There are passages in the same chapter of Isaiah that have influenced passages in other parts of the New Testament. For Example, “But he was pierced for our transgressions, he was crushed for our iniquities; the punishment that brought us peace was upon him, and by his wounds we are healed” (Isa. 53:5). This passage may have influenced the passage in John; where one of the soldiers pierced Jesus’ side (Jn. 19:34). Although, this passage is attributed to Exodus, Numbers, and Psalms, regarding the prophesy “Not one of his bones will be broken” (Jn. 19:36-37). Still, Isaiah clearly influenced John to portray Jesus as the sacrificial Lamb. “…he was led like a lamb to the slaughter” (Isa. 53:7). The prophecy begins to materialize in the first chapter of John when he proclaims, “Look, the Lamb of God, who takes away the sins of the world!” (Jn. 1:29). Moreover, many Christians believe that the end of the chapter makes it clear that the suffering servant was Jesus, “For he bore the sin of many, and made intercession for the transgressors.” Evident in the Gospel of John, Jesus testifies that God was the one who sent the servant, because He loved the world and those that believed would not be condemned but saved through him, fulfilling God’s plan (Jn. 3:16-17). The influences of Isaiah are clearly seen in the book of John, evident in the way John portrayed Jesus.
The fingerprints of Isaiah can be seen throughout the new Testament. Moreover, the influences from the book of Isaiah are manifested in the New Testament by the way the Gospels portrayed Jesus. However, these prophecies were more than simple influences for how Jesus was portrayed by the Gospel writers. For Christians, they revealed the fulfillment of prophecy; contributing to the authenticity of Scripture. Much like the Dead Sea Scrolls have confirmed the accuracy of Isaiah, the New Testament has confirmed the prophecies of Isaiah for Christians.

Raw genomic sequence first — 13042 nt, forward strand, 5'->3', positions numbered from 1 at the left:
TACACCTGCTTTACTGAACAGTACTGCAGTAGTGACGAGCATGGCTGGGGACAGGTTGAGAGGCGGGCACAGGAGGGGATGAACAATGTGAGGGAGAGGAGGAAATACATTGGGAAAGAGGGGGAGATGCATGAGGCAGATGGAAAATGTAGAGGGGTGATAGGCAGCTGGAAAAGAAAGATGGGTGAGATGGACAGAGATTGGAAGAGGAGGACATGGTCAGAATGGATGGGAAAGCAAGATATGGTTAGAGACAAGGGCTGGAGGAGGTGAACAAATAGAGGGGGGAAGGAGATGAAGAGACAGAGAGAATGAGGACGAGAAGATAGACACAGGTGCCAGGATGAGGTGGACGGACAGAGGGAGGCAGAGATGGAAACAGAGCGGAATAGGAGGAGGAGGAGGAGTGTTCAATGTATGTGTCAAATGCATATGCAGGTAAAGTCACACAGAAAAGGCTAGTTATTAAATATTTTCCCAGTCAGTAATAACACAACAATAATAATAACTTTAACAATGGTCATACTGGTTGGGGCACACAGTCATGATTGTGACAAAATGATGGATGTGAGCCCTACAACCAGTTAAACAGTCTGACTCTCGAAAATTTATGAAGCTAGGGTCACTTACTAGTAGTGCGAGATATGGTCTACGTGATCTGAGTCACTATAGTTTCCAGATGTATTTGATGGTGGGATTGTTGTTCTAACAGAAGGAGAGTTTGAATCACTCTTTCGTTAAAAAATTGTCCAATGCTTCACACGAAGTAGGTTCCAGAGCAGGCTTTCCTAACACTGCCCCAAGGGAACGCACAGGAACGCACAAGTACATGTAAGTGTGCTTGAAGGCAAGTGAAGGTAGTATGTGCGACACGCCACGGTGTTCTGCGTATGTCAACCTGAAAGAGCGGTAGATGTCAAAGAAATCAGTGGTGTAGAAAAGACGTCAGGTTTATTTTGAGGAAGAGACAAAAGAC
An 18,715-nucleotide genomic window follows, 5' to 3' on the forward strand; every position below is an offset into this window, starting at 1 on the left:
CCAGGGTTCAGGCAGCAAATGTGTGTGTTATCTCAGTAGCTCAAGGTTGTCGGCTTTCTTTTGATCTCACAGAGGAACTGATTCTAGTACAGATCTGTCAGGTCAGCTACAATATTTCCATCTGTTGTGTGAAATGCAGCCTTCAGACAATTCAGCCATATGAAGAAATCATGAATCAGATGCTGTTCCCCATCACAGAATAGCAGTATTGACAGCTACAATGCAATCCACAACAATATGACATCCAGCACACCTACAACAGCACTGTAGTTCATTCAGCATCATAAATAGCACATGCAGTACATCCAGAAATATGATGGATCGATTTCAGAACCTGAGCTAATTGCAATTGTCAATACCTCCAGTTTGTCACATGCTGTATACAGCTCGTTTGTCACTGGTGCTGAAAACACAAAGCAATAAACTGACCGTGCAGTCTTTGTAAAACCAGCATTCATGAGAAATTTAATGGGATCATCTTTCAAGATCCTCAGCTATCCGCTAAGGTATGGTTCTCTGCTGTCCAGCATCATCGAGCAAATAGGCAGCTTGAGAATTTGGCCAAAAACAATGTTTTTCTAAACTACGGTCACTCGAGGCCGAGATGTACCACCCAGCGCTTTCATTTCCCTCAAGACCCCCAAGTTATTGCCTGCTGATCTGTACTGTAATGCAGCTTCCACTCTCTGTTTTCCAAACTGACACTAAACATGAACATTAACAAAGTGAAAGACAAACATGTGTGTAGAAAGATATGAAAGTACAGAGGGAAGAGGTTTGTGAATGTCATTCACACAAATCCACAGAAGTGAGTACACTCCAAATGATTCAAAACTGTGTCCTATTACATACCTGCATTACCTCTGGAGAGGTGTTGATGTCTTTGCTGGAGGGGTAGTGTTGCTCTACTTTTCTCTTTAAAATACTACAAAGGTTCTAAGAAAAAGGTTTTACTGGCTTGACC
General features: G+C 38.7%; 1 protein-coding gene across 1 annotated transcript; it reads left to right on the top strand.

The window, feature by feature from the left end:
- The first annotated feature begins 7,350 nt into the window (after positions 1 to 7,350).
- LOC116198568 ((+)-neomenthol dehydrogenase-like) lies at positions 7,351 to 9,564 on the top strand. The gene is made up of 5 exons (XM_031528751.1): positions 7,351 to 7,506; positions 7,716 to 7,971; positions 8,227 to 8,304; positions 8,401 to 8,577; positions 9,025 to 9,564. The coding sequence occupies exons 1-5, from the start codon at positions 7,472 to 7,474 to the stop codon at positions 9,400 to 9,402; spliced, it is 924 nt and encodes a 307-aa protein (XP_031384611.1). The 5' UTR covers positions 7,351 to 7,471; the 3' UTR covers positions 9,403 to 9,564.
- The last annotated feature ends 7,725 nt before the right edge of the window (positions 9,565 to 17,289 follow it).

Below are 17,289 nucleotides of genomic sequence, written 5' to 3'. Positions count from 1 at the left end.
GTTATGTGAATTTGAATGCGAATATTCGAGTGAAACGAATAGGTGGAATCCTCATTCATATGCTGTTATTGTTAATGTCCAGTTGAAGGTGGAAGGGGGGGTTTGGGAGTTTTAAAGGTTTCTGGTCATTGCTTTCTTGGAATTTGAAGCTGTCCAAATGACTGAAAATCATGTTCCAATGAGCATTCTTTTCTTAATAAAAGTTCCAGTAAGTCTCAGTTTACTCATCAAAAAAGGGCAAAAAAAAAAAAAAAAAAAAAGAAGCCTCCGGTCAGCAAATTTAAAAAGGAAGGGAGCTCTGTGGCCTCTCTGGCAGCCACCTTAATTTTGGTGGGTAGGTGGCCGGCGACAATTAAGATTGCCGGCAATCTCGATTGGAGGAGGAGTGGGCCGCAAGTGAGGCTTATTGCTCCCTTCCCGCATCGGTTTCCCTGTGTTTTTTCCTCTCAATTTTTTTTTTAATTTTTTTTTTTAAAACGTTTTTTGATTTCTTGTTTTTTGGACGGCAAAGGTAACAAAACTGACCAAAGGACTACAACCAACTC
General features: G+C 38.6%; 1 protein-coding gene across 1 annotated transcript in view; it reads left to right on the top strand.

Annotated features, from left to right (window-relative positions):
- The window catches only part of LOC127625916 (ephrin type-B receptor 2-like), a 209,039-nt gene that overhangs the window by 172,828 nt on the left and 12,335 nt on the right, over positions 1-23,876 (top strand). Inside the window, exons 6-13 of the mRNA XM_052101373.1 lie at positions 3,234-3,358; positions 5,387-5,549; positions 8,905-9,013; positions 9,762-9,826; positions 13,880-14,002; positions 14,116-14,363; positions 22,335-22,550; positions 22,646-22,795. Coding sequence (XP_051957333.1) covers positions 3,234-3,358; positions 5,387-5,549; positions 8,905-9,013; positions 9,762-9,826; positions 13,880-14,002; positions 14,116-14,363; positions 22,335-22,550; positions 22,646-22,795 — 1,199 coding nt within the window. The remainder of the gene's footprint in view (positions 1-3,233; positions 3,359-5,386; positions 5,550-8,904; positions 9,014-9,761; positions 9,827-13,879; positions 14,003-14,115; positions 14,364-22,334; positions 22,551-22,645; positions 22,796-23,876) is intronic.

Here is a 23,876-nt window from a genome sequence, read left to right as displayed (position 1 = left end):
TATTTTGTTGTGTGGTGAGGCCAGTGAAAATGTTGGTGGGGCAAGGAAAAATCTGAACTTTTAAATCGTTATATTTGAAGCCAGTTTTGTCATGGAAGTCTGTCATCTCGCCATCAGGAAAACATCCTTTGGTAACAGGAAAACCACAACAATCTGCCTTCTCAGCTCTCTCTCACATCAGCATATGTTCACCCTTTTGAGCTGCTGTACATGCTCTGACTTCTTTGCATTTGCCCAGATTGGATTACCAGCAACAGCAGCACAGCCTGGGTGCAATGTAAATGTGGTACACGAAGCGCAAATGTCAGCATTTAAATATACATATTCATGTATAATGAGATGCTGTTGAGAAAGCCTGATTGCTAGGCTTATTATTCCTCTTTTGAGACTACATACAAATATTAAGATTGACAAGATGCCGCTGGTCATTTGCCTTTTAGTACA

Licona, Michael. “Licona’s Statement: The New Testament Gospels are Historically Reliable Accounts of Jesus.” The Best Schools. (2016). Accessed April 11, 2018, http://thebestschools.org/special/ehrman-licona-dialogue-reliability-new-testament/.
Schreiner, Thomas R. The King in His Beauty: A Biblical Theology of the Old and New Testaments. Grand Rapids, MI: Baker Academic, 2013.
Witherington, Ben. “Isaianic Fingerprints Everywhere.” In Isaiah Old and New: Exegesis, Intertextuality, and Hermeneutics, 13-40. Minneapolis: Augsburg Fortress, Publishers, 2017. https://www.jstor.org/stable/j.ctt1ggjhbz.6.
Accounts of Jesus.” The Best Schools. (2016). Accessed April 11, 2018, http://thebestschools.org/special/ehrman-licona-dialogue-reliability-new-testament/.
 Ben Witherington, “Isaianic Fingerprints Everywhere,” in Isaiah Old and New (Augsburg Fortress Publishers, 2017), 13, https://www.jstor.org/stable/j.ctt1ggjhbz.6.
 William F. Albright, “The Dead-Sea Scrolls,” The American Scholar 22, no.1 (1952): 84, http://www.jstor.org/stable/41210077.
 Ben Witherington, “Isaianic Fingerprints Everywhere,” in Isaiah Old and New, 14-22